Networking

Synchronize time throughout your entire Windows network

Properly synchronizing your network with a consistent and accurate time source is very important. However, it's not enough to simply synchronize the time on your network devices—this effort should extend all the way to the desktop. In this edition of Security Solutions, Mike Mullins discusses how to synchronize time throughout an entire Windows network.

Last time, I discussed the importance of synchronizing the time on your network and devices, and I explained why accurate time is even more important for security logs ("Make sure security logs exhibit accurate time with NTP"). In the article, I reviewed the different types of timing sources and looked at methods you can use to coordinate the time on your network security devices.

However, it's not enough to simply synchronize the time on your network devices—this effort should extend all the way to the desktop. Applying a single, consistent time source throughout your network can boost both network efficiency and security.

Synchronizing time on your Windows domain requires following the Active Directory domain hierarchy to find a reliable time source for your entire domain. In a Windows Server 2003 Active Directory forest, the server that holds the primary domain controller (PDC) emulator role acts as the default time source for your entire network.

Each workstation and server in this network will try to locate a time source for synchronization. Using an internal algorithm designed to reduce network traffic, systems will make up to six attempts to find a time source. Here's a look at the order of these attempts:

  • Parent domain controller (on-site)
  • Local domain controller (on-site)
  • Local PDC emulator (on-site)
  • Parent domain controller (off-site)
  • Local domain controller (off-site)
  • Local PDC emulator (off-site)

To ensure that your servers are finding the proper time, you must configure your PDC emulator to receive the time from a valid and accurate time source. To configure this role, follow these steps:

  1. Log on to the domain controller.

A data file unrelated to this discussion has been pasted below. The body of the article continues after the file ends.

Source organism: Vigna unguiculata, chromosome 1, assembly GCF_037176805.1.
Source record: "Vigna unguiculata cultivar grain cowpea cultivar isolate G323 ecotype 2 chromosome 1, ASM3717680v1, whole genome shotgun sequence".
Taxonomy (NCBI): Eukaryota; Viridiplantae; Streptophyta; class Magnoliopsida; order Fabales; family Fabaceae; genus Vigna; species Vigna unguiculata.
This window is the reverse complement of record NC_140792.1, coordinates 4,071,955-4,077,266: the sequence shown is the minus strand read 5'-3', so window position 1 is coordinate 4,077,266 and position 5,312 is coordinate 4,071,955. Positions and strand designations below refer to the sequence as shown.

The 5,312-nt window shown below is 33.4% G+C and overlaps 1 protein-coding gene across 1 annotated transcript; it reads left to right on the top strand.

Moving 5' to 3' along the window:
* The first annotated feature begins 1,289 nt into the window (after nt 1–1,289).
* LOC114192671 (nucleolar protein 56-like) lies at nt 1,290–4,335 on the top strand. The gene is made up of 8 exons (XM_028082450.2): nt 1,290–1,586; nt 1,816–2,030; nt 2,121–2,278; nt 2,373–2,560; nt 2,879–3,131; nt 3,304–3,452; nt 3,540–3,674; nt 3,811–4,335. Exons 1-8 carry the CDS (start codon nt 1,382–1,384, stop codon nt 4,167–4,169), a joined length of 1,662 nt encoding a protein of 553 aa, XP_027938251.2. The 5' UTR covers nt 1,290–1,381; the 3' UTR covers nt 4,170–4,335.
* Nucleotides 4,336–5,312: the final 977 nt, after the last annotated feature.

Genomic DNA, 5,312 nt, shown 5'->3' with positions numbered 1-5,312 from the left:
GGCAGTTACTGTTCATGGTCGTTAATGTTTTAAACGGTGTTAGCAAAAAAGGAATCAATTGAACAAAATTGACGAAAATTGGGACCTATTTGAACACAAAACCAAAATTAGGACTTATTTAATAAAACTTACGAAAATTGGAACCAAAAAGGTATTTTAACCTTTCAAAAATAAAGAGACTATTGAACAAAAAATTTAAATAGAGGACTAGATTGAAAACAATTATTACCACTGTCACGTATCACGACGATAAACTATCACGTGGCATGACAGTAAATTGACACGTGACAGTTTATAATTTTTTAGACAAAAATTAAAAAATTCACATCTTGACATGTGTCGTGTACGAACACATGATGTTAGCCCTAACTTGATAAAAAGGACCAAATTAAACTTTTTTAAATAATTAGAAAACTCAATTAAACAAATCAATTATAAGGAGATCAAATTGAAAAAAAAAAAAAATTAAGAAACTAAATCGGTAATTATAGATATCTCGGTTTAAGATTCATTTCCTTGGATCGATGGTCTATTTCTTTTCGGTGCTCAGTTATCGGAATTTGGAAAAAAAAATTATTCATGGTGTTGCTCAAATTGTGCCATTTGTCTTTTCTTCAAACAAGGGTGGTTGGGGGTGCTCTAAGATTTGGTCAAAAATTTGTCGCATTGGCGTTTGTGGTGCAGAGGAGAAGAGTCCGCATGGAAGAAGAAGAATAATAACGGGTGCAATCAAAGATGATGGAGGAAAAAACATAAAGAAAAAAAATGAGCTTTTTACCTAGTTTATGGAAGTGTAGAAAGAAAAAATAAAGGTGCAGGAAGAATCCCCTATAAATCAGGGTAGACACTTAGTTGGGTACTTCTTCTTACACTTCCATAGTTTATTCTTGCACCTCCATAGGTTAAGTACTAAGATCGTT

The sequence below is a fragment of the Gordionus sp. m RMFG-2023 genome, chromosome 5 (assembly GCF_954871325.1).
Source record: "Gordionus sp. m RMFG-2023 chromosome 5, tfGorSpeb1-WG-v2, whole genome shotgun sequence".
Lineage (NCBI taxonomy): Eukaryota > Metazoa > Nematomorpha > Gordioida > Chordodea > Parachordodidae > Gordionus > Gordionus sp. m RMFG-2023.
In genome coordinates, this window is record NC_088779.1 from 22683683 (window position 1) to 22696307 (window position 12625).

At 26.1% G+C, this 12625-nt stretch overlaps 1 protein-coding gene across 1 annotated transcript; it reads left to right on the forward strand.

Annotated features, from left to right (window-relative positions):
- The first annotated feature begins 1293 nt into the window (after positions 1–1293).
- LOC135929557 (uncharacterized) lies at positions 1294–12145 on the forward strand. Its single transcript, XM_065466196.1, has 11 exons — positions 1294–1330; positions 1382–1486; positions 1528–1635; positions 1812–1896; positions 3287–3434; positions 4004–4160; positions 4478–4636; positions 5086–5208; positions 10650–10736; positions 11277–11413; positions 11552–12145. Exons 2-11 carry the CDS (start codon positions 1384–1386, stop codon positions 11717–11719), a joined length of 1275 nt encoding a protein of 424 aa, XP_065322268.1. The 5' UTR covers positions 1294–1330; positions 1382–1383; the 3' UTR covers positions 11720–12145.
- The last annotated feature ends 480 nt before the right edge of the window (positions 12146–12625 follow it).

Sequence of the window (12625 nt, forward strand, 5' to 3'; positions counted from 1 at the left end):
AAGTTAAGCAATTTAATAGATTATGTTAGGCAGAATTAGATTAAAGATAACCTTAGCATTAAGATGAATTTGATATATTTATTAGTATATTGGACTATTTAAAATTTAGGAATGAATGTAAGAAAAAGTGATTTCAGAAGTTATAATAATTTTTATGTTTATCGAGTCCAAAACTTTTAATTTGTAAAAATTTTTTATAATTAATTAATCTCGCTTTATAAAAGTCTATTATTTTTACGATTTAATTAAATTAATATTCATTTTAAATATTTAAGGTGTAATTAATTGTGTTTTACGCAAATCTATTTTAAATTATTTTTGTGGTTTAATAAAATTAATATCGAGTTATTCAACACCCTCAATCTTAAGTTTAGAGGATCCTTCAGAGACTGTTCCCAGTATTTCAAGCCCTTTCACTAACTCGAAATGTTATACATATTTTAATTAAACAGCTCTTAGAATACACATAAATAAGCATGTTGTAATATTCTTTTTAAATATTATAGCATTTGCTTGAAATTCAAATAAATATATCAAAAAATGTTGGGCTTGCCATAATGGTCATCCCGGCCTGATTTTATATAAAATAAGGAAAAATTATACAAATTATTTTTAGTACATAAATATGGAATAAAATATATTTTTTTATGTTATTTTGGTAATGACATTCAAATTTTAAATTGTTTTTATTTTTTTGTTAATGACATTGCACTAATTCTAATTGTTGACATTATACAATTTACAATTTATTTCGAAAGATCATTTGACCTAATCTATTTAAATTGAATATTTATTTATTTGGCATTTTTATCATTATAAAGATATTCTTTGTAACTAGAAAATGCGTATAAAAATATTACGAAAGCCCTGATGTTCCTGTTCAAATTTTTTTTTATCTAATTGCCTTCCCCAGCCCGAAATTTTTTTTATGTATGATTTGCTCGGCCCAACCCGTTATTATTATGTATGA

2. Enter the following at the command line:
W32tm /config /manualpeerlist:<timeserver> /syncfromflags:manual

<timeserver> is a space-delimited list of DNS and/or IP addresses. When specifying multiple time servers, enclose the list in quotation marks.

  1. Update the Windows Time Service configuration. At the command line, you can either enter W32tm /config /update, or you can enter the following:
Net stop w32time
Net start w32time

If a system isn't a member of a domain, you must manually configure it to synchronize with a specified time source. Follow these steps:

  1. Go to Start | Control Panel, and double-click Date And Time.
  2. On the Internet Time tab, select a time server from the drop-down list, or enter the DNS name of your network's internal time source.
  3. Click Update Now, click Apply, and click OK.

Note: It's important to make sure that any access control lists on your network allow UDP port 123 to and from systems to the selected time source. For more information, see Microsoft's Windows Time Service Tools and Settings documentation.

Final thoughts

Properly synchronizing your network with a consistent and accurate time source will pay big dividends when it comes down to tracking anomalies and security problems within your network. Setting and distributing the accurate time for your network is an easy process—you just need to find the time to do it.

Miss a column?

Check out the Security Solutions Archive, and catch up on the most recent editions of Mike Mullins' column.

Worried about security issues? Who isn't? Automatically sign up for our free Security Solutions newsletter, delivered each Friday, and get hands-on advice for locking down your systems.

Mike Mullins has served as an assistant network administrator and a network security administrator for the U.S. Secret Service and the Defense Information Systems Agency. He is currently the director of operations for the Southern Theater Network Operations and Security Center.

Editor's Picks

Free Newsletters, In your Inbox